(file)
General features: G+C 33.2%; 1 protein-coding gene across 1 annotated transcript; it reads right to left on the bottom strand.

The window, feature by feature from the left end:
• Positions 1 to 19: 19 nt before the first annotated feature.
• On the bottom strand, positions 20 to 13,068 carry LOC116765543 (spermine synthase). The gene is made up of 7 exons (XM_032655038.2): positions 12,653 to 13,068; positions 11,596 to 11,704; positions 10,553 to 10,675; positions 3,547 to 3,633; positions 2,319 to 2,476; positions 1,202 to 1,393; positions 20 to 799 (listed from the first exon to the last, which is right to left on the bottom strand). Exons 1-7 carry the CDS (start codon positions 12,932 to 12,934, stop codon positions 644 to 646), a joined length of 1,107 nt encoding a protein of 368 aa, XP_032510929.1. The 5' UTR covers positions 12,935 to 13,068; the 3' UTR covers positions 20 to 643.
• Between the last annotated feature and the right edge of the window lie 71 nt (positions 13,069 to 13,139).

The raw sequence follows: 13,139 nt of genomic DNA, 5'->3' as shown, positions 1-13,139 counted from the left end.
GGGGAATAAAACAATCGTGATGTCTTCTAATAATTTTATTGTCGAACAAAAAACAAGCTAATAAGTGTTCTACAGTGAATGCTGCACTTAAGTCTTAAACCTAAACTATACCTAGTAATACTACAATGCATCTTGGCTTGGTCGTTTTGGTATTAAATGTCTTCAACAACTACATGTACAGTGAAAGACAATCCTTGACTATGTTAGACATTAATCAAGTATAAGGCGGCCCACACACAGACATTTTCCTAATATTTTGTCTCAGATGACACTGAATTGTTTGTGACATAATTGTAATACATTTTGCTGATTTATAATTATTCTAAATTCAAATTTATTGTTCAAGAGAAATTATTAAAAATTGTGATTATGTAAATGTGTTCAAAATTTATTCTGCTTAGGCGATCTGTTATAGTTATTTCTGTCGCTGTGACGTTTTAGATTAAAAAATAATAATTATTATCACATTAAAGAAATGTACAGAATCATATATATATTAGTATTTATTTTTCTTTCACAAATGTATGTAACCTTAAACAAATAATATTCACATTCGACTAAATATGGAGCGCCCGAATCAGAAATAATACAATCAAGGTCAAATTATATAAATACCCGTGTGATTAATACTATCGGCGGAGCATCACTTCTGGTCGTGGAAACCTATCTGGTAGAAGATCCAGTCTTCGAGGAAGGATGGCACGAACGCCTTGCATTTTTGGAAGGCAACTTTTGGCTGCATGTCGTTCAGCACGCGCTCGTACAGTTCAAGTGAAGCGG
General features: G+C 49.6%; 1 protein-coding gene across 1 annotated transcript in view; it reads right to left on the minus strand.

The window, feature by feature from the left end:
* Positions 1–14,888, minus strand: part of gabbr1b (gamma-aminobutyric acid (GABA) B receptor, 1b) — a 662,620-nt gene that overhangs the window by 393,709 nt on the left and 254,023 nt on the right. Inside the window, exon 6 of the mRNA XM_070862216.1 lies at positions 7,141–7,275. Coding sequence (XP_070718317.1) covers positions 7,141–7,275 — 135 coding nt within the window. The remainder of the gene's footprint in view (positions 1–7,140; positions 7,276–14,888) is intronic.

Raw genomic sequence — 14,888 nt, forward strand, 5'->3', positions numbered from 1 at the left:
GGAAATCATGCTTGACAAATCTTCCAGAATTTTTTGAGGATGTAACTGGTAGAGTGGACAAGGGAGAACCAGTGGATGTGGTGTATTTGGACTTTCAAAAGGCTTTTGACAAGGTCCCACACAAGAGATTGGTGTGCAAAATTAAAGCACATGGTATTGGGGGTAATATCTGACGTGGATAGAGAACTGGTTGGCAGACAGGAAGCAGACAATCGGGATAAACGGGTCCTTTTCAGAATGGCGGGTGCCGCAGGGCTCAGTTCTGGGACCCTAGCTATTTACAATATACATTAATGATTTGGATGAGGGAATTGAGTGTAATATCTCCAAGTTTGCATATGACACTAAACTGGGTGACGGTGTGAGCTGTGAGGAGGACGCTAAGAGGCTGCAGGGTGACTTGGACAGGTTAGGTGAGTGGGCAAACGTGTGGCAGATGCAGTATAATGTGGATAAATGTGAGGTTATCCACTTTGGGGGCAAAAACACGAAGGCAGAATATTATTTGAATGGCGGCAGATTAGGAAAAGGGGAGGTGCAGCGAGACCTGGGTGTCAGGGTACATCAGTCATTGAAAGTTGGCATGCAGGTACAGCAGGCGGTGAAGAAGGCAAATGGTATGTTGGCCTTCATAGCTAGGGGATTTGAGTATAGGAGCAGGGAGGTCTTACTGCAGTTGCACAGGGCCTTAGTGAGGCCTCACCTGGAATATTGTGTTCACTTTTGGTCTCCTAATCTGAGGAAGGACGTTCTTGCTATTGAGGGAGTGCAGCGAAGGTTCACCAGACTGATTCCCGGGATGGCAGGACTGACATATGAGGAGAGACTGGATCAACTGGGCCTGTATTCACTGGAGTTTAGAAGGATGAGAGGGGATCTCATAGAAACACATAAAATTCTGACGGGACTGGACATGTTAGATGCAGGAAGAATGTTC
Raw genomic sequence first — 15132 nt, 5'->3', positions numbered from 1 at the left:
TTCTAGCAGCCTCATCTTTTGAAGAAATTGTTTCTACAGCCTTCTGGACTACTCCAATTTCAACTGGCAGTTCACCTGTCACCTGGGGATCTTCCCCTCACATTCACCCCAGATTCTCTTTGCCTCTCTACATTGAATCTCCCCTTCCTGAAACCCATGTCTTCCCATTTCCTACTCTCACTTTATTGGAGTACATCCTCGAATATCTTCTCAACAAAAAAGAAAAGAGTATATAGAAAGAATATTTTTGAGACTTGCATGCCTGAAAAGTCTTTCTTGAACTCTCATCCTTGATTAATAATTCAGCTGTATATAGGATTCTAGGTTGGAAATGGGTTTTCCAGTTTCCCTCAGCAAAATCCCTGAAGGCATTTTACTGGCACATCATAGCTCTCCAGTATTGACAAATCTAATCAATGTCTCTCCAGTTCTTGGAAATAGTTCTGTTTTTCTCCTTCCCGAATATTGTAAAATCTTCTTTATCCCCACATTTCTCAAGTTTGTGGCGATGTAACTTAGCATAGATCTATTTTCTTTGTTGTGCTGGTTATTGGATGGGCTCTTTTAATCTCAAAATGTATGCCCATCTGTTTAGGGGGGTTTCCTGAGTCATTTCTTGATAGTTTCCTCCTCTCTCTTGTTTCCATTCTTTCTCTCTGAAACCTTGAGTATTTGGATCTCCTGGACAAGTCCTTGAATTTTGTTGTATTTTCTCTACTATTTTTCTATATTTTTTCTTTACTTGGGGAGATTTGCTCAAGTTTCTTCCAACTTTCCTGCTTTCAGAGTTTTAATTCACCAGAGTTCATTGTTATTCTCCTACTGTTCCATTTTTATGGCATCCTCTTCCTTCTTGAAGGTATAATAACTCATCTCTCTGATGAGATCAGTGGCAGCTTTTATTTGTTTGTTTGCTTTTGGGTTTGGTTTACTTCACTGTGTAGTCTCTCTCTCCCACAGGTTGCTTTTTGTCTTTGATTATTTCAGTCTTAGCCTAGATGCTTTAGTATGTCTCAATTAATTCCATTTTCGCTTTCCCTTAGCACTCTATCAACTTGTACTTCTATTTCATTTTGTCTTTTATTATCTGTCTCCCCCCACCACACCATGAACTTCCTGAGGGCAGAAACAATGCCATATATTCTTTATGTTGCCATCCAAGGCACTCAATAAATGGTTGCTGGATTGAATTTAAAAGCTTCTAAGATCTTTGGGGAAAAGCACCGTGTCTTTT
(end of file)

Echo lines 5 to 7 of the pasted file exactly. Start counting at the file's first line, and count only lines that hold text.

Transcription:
• Between the last annotated feature and the right edge of the window lie 71 nt (positions 13,069 to 13,139).

The raw sequence follows: 13,139 nt of genomic DNA, 5'->3' as shown, positions 1-13,139 counted from the left end.
GGGGAATAAAACAATCGTGATGTCTTCTAATAATTTTATTGTCGAACAAAAAACAAGCTAATAAGTGTTCTACAGTGAATGCTGCACTTAAGTCTTAAACCTAAACTATACCTAGTAATACTACAATGCATCTTGGCTTGGTCGTTTTGGTATTAAATGTCTTCAACAACTACATGTACAGTGAAAGACAATCCTTGACTATGTTAGACATTAATCAAGTATAAGGCGGCCCACACACAGACATTTTCCTAATATTTTGTCTCAGATGACACTGAATTGTTTGTGACATAATTGTAATACATTTTGCTGATTTATAATTATTCTAAATTCAAATTTATTGTTCAAGAGAAATTATTAAAAATTGTGATTATGTAAATGTGTTCAAAATTTATTCTGCTTAGGCGATCTGTTATAGTTATTTCTGTCGCTGTGACGTTTTAGATTAAAAAATAATAATTATTATCACATTAAAGAAATGTACAGAATCATATATATATTAGTATTTATTTTTCTTTCACAAATGTATGTAACCTTAAACAAATAATATTCACATTCGACTAAATATGGAGCGCCCGAATCAGAAATAATACAATCAAGGTCAAATTATATAAATACCCGTGTGATTAATACTATCGGCGGAGCATCACTTCTGGTCGTGGAAACCTATCTGGTAGAAGATCCAGTCTTCGAGGAAGGATGGCACGAACGCCTTGCATTTTTGGAAGGCAACTTTTGGCTGCATGTCGTTCAGCACGCGCTCGTACAGTTCAAGTGAAGCGG